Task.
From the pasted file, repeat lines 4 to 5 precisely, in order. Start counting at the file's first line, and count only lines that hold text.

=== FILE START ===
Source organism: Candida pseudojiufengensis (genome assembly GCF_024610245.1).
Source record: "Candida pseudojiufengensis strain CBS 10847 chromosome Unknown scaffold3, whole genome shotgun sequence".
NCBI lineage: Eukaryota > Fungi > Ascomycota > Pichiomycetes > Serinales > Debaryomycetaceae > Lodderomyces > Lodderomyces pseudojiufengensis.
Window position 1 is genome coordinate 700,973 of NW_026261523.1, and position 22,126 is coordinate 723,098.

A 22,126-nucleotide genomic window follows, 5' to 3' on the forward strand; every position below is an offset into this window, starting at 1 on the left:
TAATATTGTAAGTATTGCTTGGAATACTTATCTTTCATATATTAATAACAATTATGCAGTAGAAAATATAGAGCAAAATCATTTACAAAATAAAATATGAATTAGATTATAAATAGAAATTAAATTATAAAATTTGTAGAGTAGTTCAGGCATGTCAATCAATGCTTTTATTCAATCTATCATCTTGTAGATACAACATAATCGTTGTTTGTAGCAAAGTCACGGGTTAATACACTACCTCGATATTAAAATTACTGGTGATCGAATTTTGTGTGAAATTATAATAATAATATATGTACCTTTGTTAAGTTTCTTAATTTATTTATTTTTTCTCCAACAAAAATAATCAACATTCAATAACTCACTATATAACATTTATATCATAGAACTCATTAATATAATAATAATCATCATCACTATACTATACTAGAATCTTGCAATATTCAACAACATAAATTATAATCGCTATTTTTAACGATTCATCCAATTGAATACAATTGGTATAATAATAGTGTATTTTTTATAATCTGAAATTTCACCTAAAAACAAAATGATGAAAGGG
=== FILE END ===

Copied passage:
Window position 1 is genome coordinate 700,973 of NW_026261523.1, and position 22,126 is coordinate 723,098.

A 22,126-nucleotide genomic window follows, 5' to 3' on the forward strand; every position below is an offset into this window, starting at 1 on the left: